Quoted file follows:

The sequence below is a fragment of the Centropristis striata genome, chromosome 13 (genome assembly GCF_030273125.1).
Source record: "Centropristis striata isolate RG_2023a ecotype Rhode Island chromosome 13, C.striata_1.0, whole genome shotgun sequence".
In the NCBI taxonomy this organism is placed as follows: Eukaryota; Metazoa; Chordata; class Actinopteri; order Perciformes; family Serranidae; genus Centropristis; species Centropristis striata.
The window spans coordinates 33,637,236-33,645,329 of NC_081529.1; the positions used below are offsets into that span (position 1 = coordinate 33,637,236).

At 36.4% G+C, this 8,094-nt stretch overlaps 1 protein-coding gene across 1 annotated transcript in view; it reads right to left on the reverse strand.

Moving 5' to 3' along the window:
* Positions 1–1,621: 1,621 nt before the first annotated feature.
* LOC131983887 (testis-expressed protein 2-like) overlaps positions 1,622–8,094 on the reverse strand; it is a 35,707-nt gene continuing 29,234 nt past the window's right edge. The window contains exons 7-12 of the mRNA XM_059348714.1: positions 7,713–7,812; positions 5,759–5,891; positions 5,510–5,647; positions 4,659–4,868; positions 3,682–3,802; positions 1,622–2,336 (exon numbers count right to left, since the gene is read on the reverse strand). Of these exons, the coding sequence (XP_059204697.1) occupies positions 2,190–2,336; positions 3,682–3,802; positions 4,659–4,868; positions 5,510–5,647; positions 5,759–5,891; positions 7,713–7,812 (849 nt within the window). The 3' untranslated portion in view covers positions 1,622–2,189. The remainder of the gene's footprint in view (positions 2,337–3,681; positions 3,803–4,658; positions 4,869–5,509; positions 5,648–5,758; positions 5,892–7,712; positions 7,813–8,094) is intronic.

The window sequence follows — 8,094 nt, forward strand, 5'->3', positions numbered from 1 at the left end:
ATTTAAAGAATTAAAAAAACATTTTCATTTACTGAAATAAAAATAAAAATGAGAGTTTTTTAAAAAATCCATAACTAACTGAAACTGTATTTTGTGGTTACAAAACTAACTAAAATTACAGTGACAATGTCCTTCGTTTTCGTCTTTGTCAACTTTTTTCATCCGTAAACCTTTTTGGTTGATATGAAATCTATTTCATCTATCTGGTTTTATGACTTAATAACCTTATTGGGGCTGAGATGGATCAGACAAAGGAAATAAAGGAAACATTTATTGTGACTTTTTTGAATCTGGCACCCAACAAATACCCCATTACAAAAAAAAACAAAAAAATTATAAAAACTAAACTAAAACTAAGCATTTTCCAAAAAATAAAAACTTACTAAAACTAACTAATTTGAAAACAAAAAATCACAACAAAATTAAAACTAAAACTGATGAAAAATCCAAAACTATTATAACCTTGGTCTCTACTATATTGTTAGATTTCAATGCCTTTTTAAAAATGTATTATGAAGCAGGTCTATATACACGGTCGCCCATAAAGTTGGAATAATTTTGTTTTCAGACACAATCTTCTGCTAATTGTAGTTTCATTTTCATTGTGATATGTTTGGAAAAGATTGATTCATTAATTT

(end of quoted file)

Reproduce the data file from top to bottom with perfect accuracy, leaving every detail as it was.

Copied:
The sequence below is a fragment of the Centropristis striata genome, chromosome 13 (genome assembly GCF_030273125.1).
Source record: "Centropristis striata isolate RG_2023a ecotype Rhode Island chromosome 13, C.striata_1.0, whole genome shotgun sequence".
In the NCBI taxonomy this organism is placed as follows: Eukaryota; Metazoa; Chordata; class Actinopteri; order Perciformes; family Serranidae; genus Centropristis; species Centropristis striata.
The window spans coordinates 33,637,236-33,645,329 of NC_081529.1; the positions used below are offsets into that span (position 1 = coordinate 33,637,236).

At 36.4% G+C, this 8,094-nt stretch overlaps 1 protein-coding gene across 1 annotated transcript in view; it reads right to left on the reverse strand.

Moving 5' to 3' along the window:
* Positions 1–1,621: 1,621 nt before the first annotated feature.
* LOC131983887 (testis-expressed protein 2-like) overlaps positions 1,622–8,094 on the reverse strand; it is a 35,707-nt gene continuing 29,234 nt past the window's right edge. The window contains exons 7-12 of the mRNA XM_059348714.1: positions 7,713–7,812; positions 5,759–5,891; positions 5,510–5,647; positions 4,659–4,868; positions 3,682–3,802; positions 1,622–2,336 (exon numbers count right to left, since the gene is read on the reverse strand). Of these exons, the coding sequence (XP_059204697.1) occupies positions 2,190–2,336; positions 3,682–3,802; positions 4,659–4,868; positions 5,510–5,647; positions 5,759–5,891; positions 7,713–7,812 (849 nt within the window). The 3' untranslated portion in view covers positions 1,622–2,189. The remainder of the gene's footprint in view (positions 2,337–3,681; positions 3,803–4,658; positions 4,869–5,509; positions 5,648–5,758; positions 5,892–7,712; positions 7,813–8,094) is intronic.

The window sequence follows — 8,094 nt, forward strand, 5'->3', positions numbered from 1 at the left end:
ATTTAAAGAATTAAAAAAACATTTTCATTTACTGAAATAAAAATAAAAATGAGAGTTTTTTAAAAAATCCATAACTAACTGAAACTGTATTTTGTGGTTACAAAACTAACTAAAATTACAGTGACAATGTCCTTCGTTTTCGTCTTTGTCAACTTTTTTCATCCGTAAACCTTTTTGGTTGATATGAAATCTATTTCATCTATCTGGTTTTATGACTTAATAACCTTATTGGGGCTGAGATGGATCAGACAAAGGAAATAAAGGAAACATTTATTGTGACTTTTTTGAATCTGGCACCCAACAAATACCCCATTACAAAAAAAAACAAAAAAATTATAAAAACTAAACTAAAACTAAGCATTTTCCAAAAAATAAAAACTTACTAAAACTAACTAATTTGAAAACAAAAAATCACAACAAAATTAAAACTAAAACTGATGAAAAATCCAAAACTATTATAACCTTGGTCTCTACTATATTGTTAGATTTCAATGCCTTTTTAAAAATGTATTATGAAGCAGGTCTATATACACGGTCGCCCATAAAGTTGGAATAATTTTGTTTTCAGACACAATCTTCTGCTAATTGTAGTTTCATTTTCATTGTGATATGTTTGGAAAAGATTGATTCATTAATTT